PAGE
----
The readings from our Season's Greetings and Midwinter Sun shows touched many listeners. Here they are in full with our very best wishes for 2010:
How soon it starts,
The endless moan:
‘Just ten more weeks,
How time has flown!
The shopping’s such
An awful bore;
Things cost so much –
(And more, and more) –
I wonder if this colour suits her
- Let’s give the children a computer!’
Unchanging times remain, it’s true:
The card that means
‘I think of you’
Is there a hopeful little sock
Hung by the fire, beneath the clock:
Name stuck on a with a safety pin,
For Santa’s bounty to go in;
An apple and an orange too,
A coin pushed down into the toe,
And loving parcels set below
For Christmas morn?
The perfect way to celebrate
That long ago a child was born.
Source: New Shetlander, 1985
Open the Door
Open the door for the auld year,
It is the pairtin-time
Open the door for the new year
And lat the bairn win hame.
Bundle your winter’d joy and grief
On the back o’ the year that’s dune:
Open your hert for the new life
And lat the bairn come in.
by William Soutar
Title: Open the Door
Source: The Poems of William Souter, Scottish Academic Press, 1988
Happy, Happy Christmas
Christmas time! That man must be a misanthrope indeed, in whose breast something like a jovial feeling is not roused – in whose mind some pleasant associations are not awakened – by the recurrence of Christmas. There are people who will tell you that Christmas is not to them what it used to be; that each succeeding Christmas has found some cherished hope, or happy prospect, of the year before, dimmed or passed away; that the present only serves to remind them of reduced circumstances and straitened incomes – of the feasts they once bestowed on hollow friends, and of the cold looks that meet them now, in adversity and misfortune. Never heed such dismal reminiscences. There are few men who have lived long enough in the world, who cannot call up such thoughts any day in the year. Then do not select the merriest of the three hundred and sixty-five for your doleful recollections, but draw your chair nearer the blazing fire – fill the glass and send round the song – and if your room be smaller than it was a dozen years ago, or if your glass be filled with reeking punch, instead of sparkling wine, put a good face on the matter, and empty it off-hand, and fill another and troll off the old ditty you used to sing, and thank God it’s no worse….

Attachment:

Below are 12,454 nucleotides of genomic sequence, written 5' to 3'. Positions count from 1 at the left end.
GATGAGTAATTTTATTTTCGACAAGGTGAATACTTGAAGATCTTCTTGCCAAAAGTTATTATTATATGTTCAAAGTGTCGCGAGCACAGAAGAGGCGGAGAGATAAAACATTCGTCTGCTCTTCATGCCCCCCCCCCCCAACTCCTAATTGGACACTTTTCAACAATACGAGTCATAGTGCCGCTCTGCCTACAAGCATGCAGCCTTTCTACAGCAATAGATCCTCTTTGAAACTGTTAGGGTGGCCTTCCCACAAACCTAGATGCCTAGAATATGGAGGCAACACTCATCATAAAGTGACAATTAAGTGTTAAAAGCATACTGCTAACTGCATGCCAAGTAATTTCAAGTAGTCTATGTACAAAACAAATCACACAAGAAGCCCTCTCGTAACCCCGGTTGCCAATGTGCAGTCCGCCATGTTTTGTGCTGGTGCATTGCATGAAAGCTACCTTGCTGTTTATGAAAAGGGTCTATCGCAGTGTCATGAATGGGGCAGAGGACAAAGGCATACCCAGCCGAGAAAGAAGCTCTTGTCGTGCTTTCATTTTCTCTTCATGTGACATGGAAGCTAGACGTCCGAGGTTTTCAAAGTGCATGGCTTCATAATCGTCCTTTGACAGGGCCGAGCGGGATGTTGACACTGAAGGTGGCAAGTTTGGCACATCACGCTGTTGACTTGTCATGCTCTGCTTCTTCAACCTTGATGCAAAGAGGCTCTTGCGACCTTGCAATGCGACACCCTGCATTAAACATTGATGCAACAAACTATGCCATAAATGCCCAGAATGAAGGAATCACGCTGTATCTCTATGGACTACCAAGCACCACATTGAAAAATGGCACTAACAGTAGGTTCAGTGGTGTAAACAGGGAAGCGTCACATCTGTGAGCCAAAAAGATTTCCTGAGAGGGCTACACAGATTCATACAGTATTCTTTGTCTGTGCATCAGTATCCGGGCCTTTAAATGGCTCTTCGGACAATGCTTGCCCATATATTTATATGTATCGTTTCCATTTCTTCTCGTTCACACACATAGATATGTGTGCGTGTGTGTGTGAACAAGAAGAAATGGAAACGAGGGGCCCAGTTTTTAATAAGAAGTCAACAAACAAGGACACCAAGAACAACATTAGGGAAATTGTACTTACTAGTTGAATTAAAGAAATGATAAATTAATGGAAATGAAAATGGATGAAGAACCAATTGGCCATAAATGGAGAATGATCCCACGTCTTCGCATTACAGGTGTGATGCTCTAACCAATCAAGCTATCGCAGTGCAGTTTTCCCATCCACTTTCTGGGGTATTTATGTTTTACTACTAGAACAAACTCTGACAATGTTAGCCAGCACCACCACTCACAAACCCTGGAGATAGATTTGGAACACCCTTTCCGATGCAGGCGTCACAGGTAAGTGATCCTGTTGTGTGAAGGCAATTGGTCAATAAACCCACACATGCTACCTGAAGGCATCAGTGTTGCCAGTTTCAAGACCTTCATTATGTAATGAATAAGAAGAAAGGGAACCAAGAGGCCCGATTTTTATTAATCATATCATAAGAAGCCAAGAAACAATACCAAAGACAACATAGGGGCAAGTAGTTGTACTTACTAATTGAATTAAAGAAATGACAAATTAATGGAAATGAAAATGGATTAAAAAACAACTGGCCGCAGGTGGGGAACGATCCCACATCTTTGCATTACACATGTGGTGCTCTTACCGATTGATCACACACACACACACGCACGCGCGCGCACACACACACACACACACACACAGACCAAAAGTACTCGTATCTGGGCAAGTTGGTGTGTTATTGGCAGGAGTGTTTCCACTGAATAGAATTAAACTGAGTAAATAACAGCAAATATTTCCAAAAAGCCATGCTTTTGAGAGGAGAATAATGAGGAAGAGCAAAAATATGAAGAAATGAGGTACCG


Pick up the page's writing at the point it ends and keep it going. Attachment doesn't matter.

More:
From Sketches by Boz by Charles Dickens, 1812 – 1870
Home for Christmas
This is meeting time again. Home is the magnet. The winter land roars and hums with the eager speed of return journeys. The dark is noisy and bright with late-night arrivals – doors thrown open, running shadows on snow, open arms, kisses, voices and laughter, laughter at everything and nothing. Inarticulate, giddying and confused are those original minutes of being back again. The very familiarity of everything acts like shock. Contentment has to be drawn in slowly, steadyingly, in deep breaths – there is so much of it. We rely on home not to change, and it does not, wherefore we give thanks. Again Christmas: abiding point of return. Set apart by its mystery, mood and magic, the season seems in a way to stand outside time. All that is dear, that is lasting, renews its hold on us: we are home again….
From Home for Christmas by Elizabeth Bowen, 1899 - 1973
To come through a low blue door
Under the high grey wall
Of a forgotten garden
Into a place in winter
Roofed by grey sky
The scattered holly berries
Of a robin’s song.
Nothing is alive yet
All is deep and dark
Wintered and fastened
Shut into the earth
A book unopened
The whole story of the year
Underneath my feet.
A door in the low sky opens
Sunlight struggles to silver the ground
Soft things of rain
Whisper and nod and sing
This is enough
This is all I ask.
Winter Light...by Kenneth Steven from Sanctuary ~ Poems of Celtic Spirituality (Saint Andrew Press)
An hour a week isn't enough so we go beyond the airwaves!
Check the next page for more Radio Extras.